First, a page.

Wednesday, August 29, 2012

Breathing Can Shut Down the System

Breathing Can Shut Down the System / Rebeca Monzo
Rebeca Monzo, Translator: Unstated

I felt wiped out when I got there after having waited for more than
three quarters of an hour for the Route 27 bus. I finally gave up and
opted instead for an almendrón—one of those cars from the 1940s or 1950s
that are virtually the only available form of transportation these days
and that cost ten pesos per passenger. I needed to get some decent
photocopies for travel documents for a friend's son. She is living
outside the country so, in her absence, she gave me legal authority to
act on his behalf.

The Foto-Service shop in La Rampa, which offers these services, is
partially air-conditioned and was almost full. There were six people
waiting for documents. Seeing that the shop still had enough room, I
opened the door and went in. The employee who was in charge of the
photocopier immediately told me to leave. "If you come in here, it could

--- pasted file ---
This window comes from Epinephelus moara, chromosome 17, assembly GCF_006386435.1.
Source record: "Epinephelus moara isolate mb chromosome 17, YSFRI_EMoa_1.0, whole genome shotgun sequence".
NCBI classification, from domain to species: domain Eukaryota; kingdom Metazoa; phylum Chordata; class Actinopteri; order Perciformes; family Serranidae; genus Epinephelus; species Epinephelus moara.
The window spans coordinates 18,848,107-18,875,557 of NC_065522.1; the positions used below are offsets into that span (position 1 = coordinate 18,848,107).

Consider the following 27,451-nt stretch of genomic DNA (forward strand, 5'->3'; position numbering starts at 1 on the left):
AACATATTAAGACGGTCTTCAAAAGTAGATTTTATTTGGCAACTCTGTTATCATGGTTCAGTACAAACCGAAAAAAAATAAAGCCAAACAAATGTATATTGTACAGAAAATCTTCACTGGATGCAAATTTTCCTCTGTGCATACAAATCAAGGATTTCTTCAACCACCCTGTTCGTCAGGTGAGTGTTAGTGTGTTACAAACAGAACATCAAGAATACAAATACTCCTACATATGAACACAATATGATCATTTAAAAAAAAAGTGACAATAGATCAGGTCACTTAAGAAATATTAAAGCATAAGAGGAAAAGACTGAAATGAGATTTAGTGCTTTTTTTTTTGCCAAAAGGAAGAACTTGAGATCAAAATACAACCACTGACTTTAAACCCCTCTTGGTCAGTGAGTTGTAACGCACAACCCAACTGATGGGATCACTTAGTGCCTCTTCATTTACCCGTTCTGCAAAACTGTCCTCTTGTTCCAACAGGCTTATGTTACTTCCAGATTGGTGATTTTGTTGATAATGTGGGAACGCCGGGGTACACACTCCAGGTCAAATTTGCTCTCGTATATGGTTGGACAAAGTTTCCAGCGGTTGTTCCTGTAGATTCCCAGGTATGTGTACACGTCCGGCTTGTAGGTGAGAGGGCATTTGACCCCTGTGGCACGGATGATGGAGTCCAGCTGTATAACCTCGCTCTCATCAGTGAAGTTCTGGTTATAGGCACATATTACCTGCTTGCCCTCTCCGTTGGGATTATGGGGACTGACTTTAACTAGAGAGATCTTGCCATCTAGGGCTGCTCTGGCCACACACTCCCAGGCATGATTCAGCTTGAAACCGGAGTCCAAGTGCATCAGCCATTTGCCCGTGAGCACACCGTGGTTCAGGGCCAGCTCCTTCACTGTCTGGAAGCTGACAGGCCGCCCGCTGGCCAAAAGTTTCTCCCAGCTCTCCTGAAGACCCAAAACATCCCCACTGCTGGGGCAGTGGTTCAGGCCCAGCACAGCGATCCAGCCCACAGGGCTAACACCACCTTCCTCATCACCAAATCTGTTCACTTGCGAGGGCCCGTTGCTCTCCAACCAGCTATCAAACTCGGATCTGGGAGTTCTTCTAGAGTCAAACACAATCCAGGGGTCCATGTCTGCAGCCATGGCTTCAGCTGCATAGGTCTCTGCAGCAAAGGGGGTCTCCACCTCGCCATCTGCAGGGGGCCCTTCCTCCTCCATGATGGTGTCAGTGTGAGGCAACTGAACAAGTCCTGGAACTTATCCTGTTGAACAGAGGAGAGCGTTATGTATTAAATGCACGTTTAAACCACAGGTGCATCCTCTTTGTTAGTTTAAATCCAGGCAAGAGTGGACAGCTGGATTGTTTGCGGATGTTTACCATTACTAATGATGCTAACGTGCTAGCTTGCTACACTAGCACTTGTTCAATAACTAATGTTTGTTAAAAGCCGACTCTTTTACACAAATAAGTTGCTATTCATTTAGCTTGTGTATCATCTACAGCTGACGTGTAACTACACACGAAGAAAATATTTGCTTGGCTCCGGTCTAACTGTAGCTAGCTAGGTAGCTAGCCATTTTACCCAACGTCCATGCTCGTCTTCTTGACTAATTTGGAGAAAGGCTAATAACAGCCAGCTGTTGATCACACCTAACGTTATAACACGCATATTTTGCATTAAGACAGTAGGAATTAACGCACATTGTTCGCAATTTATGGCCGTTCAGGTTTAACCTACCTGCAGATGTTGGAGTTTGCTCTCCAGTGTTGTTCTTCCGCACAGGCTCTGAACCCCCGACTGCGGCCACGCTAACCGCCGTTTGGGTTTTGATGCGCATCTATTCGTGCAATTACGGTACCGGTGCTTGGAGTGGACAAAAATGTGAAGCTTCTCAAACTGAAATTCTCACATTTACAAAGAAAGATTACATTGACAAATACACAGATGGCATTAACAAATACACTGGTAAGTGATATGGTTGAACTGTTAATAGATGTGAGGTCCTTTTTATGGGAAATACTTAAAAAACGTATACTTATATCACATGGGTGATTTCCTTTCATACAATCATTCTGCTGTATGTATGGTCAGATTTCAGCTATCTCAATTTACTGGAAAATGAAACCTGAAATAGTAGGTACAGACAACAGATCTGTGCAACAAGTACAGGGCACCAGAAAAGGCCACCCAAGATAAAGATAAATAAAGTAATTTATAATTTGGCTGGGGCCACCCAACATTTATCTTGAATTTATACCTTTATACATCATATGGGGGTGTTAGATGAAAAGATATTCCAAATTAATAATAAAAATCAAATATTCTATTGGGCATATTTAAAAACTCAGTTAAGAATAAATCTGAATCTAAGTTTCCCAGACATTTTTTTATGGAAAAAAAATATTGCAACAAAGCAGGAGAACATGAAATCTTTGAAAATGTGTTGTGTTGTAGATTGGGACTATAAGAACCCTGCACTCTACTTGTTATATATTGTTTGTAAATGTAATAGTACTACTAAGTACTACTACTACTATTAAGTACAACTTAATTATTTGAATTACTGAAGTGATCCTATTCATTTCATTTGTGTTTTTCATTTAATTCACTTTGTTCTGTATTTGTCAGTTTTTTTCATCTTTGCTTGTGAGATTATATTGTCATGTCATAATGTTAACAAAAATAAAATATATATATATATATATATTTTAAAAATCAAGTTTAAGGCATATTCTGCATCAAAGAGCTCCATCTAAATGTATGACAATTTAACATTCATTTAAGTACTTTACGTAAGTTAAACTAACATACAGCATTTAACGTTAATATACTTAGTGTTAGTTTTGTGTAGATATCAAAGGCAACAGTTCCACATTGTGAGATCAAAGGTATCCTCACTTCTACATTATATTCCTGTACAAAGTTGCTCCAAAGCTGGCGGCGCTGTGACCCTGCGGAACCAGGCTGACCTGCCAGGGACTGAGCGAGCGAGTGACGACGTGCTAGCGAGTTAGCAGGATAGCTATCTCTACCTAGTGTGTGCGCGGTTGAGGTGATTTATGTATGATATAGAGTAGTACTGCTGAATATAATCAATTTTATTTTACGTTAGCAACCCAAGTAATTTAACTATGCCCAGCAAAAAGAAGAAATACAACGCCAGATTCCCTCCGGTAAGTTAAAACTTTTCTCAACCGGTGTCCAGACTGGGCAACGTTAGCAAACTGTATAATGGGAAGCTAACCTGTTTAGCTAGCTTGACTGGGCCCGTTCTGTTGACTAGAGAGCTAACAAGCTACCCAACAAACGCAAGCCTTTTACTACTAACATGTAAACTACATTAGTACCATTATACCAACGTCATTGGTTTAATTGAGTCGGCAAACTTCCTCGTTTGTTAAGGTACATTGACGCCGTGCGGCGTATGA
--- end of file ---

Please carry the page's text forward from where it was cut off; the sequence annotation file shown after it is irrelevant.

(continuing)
shut down the system. There are a lot of people breathing in here," he said.

Before obeying his order, I replied, "Do you really think I can shut
down the system just by breathing? Look, the system will fall apart by
itself and not because of me."

Then the employee, in a very arrogant tone, said to me, "Nothing is
going to fall apart here."

"No?" I said. "Well, Havana is falling apart! Tell me where you got your
glasses so I can get some for myself, because when I leave my house,
everything I see is deteriorated or destroyed."

He remained silent. I went into the adjoining non-air-conditioned room.
Later, when it was my turn, I went back in and the man in question said
to me, in front of all those present, "There is a lot of deterioration
in the world, Señora."

"No doubt," I replied, "but what most concerns me is the deterioration
of my city and my country."

He said nothing more. He made the copies and we said goodbye, as though
nothing had happened. None of those present said anything. No one took
sides. Sometimes silence is more eloquent than words.

Later, after I left, I started thinking: If it really did depend on my
breathing, it would be so nice to stop breathing for a minute. I would
get a few of my friends to do the same.

August 27 2012

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